Steven Hertzberg puts up a shot during a Jewish Men’s Basketball League game in 2019.
Steven Hertzberg puts up a shot during a Jewish Men’s Basketball League game in 2019. (Partners Detroit)

Games will be played once again at the Beech Woods Recreation Center in Southfield.

The Jewish Men’s Basketball League is back after a one-season hiatus caused by the COVID-19 pandemic.

That’s great news for guys like 27-year-old Oak Park resident Jared Kohlenberg, who played in the Partners Detroit league’s inaugural season in 2019-20 shortly after returning to Detroit after working in Indianapolis and will play in the league again this season.

“I enjoyed playing in the league,” Kohlenberg said. “I’ve played sports all my life. I love to do anything athletic. It’s difficult finding time for that now with work and other obligations.

“I already knew a lot of guys in the league, and I met a lot of guys.”

Kohlenberg said the league struck the delicate balance of camaraderie and competition.

“It was definitely competitive,” he said. “There was trash talking, including by me, but all in good fun. Nothing malicious.”

Jared Kohlenberg
Jared Kohlenberg Jared Kohlenberg

Partners Detroit — a division of Yeshiva Beth Yehudah — has a goal of uniting the Jewish community through education and activities.

The activities include sports. Flag football and tennis are other sports offerings besides basketball.

Shmuli Wolf organizes the sports activities.

After having 80 players on 10 teams in the inaugural Jewish Men’s Basketball League season, Wolf is hoping those numbers will bump up this season, which will begin Dec. 13 and continue for 10 more Monday nights for the regular season and playoffs.

The final night of the league season will be March 14.

Games will be played once again at the Beech Woods Recreation Center in Southfield.

“About 70 guys have signed up for the basketball league so far. I’d love to have about 90,” Wolf said last week.

More than 70% of those who had registered by last week are returnees to the league. That didn’t surprise Wolf.

“We had a lot of good feedback about the league,” he said.

Players rate their basketball skills on the league registration form and teams are put together to make each one competitive.

Wolf said there also is an effort to bring together Jews from across the community on each team.

“We don’t want guys playing with only their friends,” Wolf said.

Basketball players who want to play in the league need to contact Wolf as soon as possible because of all the organizational work that needs to be done.

Send an email to Swolf@partnersdetroit.org or call him at (917) 588-2298.

Kohlenberg and basketball go back many years.

He played for West Bloomfield High School, in the Kenny Goldman League at the Jewish Community Center of Metropolitan Detroit in West Bloomfield, and three times for Detroit teams in the JCC Maccabi Games.

More than a decade ago, he had a starring role in one of the most amazing stories in Detroit Maccabi history.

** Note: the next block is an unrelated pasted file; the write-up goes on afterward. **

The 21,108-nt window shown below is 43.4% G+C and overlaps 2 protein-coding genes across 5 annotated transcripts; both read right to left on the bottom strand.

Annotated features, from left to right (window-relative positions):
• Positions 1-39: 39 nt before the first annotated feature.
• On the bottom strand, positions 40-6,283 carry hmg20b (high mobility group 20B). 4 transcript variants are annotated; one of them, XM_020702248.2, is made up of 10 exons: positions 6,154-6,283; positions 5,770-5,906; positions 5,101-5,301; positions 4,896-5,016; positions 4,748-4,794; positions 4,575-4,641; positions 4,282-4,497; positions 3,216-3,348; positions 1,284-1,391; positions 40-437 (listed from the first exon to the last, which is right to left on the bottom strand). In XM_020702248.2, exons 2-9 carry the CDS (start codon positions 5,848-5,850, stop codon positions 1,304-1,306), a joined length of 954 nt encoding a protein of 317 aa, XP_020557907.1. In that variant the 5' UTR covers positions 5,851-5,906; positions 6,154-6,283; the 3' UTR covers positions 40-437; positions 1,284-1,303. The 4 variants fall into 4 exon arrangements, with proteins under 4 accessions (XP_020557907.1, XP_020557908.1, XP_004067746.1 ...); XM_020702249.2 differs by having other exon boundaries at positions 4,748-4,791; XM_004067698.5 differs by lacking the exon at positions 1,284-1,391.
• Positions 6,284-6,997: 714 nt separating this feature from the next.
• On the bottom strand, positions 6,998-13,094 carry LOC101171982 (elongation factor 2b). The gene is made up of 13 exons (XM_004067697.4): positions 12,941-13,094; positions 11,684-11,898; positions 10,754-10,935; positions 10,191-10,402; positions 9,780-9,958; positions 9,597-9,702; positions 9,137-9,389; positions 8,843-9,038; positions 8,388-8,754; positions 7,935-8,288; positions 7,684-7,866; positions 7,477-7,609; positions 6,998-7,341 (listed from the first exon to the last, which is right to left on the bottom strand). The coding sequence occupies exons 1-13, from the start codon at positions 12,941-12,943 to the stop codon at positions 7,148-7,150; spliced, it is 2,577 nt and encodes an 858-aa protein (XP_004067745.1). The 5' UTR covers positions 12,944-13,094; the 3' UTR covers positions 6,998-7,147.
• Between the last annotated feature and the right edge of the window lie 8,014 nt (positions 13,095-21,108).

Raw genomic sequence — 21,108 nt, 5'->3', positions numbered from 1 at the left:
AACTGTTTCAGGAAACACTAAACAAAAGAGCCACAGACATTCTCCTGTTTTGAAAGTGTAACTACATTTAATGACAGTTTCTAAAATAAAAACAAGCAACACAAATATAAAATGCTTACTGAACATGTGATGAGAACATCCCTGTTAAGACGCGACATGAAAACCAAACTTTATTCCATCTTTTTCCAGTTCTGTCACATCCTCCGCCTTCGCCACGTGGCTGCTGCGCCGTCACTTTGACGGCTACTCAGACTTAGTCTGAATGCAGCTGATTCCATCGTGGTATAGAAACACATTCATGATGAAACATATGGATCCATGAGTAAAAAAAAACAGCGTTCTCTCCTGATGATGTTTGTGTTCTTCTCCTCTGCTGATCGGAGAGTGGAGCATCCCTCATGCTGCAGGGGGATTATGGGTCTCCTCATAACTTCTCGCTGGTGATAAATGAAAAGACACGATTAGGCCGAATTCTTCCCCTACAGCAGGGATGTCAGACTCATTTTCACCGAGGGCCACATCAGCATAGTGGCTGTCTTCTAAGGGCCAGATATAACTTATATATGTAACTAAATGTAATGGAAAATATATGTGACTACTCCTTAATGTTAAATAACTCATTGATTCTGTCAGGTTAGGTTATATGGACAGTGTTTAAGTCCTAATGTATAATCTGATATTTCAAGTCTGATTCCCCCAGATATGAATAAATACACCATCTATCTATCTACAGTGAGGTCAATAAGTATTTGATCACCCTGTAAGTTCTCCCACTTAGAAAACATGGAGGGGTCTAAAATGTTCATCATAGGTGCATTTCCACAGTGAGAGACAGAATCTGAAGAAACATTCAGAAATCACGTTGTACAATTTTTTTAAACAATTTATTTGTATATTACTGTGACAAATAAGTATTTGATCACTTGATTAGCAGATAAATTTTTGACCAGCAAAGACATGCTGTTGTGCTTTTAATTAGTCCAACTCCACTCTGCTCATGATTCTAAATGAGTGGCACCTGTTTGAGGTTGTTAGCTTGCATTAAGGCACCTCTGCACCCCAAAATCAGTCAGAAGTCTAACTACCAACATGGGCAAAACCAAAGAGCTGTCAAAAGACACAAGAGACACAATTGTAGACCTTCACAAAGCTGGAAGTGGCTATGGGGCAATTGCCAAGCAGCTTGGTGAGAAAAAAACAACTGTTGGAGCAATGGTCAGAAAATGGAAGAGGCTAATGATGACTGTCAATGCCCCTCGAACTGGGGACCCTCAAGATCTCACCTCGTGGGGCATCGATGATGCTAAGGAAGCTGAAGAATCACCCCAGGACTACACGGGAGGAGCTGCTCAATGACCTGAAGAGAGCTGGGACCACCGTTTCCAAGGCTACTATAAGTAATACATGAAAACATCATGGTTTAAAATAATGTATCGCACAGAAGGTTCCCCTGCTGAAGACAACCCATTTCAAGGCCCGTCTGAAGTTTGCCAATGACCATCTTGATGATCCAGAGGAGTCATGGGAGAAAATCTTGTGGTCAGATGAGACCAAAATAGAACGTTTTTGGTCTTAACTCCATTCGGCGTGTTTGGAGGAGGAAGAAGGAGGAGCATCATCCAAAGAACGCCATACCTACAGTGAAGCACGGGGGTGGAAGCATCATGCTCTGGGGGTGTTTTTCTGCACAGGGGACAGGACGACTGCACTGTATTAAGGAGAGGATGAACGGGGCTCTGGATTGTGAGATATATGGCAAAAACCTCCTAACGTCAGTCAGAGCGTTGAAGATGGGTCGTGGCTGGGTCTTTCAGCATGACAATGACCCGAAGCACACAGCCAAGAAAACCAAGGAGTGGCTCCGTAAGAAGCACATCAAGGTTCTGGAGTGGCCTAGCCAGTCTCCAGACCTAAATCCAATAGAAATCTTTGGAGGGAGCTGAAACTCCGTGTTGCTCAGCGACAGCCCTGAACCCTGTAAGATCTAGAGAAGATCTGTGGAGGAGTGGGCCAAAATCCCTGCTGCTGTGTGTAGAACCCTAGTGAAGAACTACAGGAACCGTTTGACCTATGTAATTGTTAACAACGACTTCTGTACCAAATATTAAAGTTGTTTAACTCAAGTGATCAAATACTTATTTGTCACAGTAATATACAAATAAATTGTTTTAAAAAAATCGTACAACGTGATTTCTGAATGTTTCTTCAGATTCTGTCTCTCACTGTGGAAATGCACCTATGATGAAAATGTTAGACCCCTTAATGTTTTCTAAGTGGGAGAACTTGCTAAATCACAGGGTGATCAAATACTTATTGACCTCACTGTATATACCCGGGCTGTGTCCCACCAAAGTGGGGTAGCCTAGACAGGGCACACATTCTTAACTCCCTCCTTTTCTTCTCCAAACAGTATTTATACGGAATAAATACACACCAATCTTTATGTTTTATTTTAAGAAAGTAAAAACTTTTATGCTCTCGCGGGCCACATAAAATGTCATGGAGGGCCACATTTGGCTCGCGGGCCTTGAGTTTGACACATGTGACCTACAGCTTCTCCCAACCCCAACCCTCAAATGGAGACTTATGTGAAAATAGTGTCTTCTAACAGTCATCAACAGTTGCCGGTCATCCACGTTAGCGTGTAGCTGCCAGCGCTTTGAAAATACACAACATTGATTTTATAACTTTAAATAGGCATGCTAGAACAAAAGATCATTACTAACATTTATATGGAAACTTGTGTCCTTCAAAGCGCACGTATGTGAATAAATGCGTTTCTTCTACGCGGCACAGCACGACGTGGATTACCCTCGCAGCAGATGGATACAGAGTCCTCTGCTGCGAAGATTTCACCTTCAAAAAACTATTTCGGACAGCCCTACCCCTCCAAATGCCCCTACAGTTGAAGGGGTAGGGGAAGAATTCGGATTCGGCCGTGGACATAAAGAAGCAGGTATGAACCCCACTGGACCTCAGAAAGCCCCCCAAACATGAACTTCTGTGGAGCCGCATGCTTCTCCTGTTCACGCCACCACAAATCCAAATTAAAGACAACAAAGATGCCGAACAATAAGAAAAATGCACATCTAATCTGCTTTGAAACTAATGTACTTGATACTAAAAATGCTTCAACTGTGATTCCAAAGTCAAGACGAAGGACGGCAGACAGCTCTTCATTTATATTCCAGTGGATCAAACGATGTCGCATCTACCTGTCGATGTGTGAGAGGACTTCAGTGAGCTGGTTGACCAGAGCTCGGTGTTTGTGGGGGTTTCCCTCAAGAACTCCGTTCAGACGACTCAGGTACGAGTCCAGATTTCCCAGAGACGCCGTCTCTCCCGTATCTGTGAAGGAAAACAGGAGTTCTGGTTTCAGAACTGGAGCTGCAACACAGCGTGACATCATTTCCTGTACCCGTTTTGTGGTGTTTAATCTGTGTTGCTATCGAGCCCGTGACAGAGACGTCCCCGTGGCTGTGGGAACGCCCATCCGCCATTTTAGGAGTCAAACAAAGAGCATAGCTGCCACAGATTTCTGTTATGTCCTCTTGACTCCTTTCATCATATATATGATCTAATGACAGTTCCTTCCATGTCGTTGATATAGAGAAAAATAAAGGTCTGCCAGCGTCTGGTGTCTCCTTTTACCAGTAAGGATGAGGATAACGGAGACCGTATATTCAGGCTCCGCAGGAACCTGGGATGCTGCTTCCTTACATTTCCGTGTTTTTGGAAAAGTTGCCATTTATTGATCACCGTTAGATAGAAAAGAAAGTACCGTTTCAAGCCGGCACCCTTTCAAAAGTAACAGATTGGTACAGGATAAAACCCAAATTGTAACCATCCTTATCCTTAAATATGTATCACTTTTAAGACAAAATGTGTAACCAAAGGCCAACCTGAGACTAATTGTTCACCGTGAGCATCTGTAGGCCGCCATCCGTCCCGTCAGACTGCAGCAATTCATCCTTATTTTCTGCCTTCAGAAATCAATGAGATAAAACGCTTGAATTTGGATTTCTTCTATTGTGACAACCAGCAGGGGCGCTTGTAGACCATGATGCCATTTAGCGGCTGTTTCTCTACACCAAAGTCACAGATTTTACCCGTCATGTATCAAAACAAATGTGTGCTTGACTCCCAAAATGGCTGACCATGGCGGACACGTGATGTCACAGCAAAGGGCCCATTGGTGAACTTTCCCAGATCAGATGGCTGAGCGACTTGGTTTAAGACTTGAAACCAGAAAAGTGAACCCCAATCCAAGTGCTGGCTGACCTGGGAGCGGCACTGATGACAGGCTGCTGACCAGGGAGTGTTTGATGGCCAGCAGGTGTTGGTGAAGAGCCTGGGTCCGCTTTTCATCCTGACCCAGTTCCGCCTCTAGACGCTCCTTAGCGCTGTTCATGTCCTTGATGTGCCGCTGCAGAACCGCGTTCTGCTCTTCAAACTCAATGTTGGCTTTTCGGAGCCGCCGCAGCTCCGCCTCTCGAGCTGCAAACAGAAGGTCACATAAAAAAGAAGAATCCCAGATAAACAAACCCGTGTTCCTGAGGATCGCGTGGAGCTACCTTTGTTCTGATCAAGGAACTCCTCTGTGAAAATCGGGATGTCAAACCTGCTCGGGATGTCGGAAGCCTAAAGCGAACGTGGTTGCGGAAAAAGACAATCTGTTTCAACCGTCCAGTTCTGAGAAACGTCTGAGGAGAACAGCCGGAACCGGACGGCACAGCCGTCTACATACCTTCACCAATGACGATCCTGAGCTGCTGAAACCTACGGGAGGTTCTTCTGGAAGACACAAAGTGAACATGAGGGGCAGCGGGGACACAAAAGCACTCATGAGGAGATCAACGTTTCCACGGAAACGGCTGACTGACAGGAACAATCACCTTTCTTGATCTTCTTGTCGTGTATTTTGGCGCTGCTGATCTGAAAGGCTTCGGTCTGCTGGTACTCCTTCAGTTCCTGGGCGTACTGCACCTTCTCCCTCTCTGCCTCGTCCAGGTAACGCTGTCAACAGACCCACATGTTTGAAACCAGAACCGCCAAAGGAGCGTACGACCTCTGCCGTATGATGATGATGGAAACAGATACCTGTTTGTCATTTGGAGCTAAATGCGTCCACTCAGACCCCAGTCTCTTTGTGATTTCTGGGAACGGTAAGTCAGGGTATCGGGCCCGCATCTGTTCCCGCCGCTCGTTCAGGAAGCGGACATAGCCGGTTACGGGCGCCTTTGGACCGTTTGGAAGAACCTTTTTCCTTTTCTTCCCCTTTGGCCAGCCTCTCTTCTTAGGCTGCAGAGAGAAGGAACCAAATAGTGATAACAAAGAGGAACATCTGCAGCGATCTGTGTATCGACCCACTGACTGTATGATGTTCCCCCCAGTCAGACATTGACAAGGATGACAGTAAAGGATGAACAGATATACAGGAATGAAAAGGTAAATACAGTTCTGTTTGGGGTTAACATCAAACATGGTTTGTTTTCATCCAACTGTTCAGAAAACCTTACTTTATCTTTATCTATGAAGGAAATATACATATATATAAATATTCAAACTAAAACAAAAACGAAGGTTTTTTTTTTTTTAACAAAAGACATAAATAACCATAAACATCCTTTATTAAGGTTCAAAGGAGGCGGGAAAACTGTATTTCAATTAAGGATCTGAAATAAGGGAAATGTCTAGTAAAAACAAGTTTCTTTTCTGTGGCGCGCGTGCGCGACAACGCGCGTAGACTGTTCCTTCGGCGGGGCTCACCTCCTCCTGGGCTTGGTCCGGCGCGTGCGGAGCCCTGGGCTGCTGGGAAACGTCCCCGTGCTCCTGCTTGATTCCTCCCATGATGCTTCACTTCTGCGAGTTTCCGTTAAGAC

Kohlenberg was a member of the shorthanded Detroit U16 boys basketball team that somehow won a silver medal in 2010 in Denver.

The team had just seven players.

Injuries left Detroit with only five healthy players — in other words, no substitutes — for the championship game against San Antonio.

To make matters worse, a Detroit player fouled out early in the fourth quarter. Detroit played a man short the rest of the game.

Kohlenberg was one of the four Detroit players left on the court who battled San Antonio to the bitter end of a 54-47 loss, earning the respect and cheers of the estimated 100 spectators.

A Detroit player fouled out late in the third quarter of a semifinal game against Denver, again leaving Detroit with four healthy players.

Jewish Men's Basketball League image

Maccabi ‘Fab Four’ 

Detroit beat Denver by three points. Kohlenberg again was one of Detroit’s “fab four” in that game.

“To play six games in 3½ days under those circumstances and earn medals was unbelievable,” Detroit U16 coach Barry Bershad said in a Jewish News story. 

“I’ve been coaching basketball for 40 years. I’ve never coached a team with less than five players.”

Kohlenberg graduated from the University of Michigan in 2016 with a bachelor’s degree in political science. He earned a master’s degree in sports management at U-M the following year.

He found time to play on the U-M club lacrosse team while he was earning those degrees.

In his professional life, Kohlenberg is a financial adviser in the Birmingham office at Morgan Stanley. He started that job in 2019 after leaving Indianapolis.

He was a player services associate with the Exclusive Sports Group in Indianapolis for a year (2017-18), assisting NFL players who were clients and recruiting NFL draft-eligible prospects, and prior to that he was a recruiting assistant for nearly three years (2015-2017) with the University of Michigan football team.

Away from work and sports, Kohlenberg volunteers with organizations that help individuals with special needs and is an advocate in the mental health community. 

Please send sports news to stevestein502004@yahoo.com.

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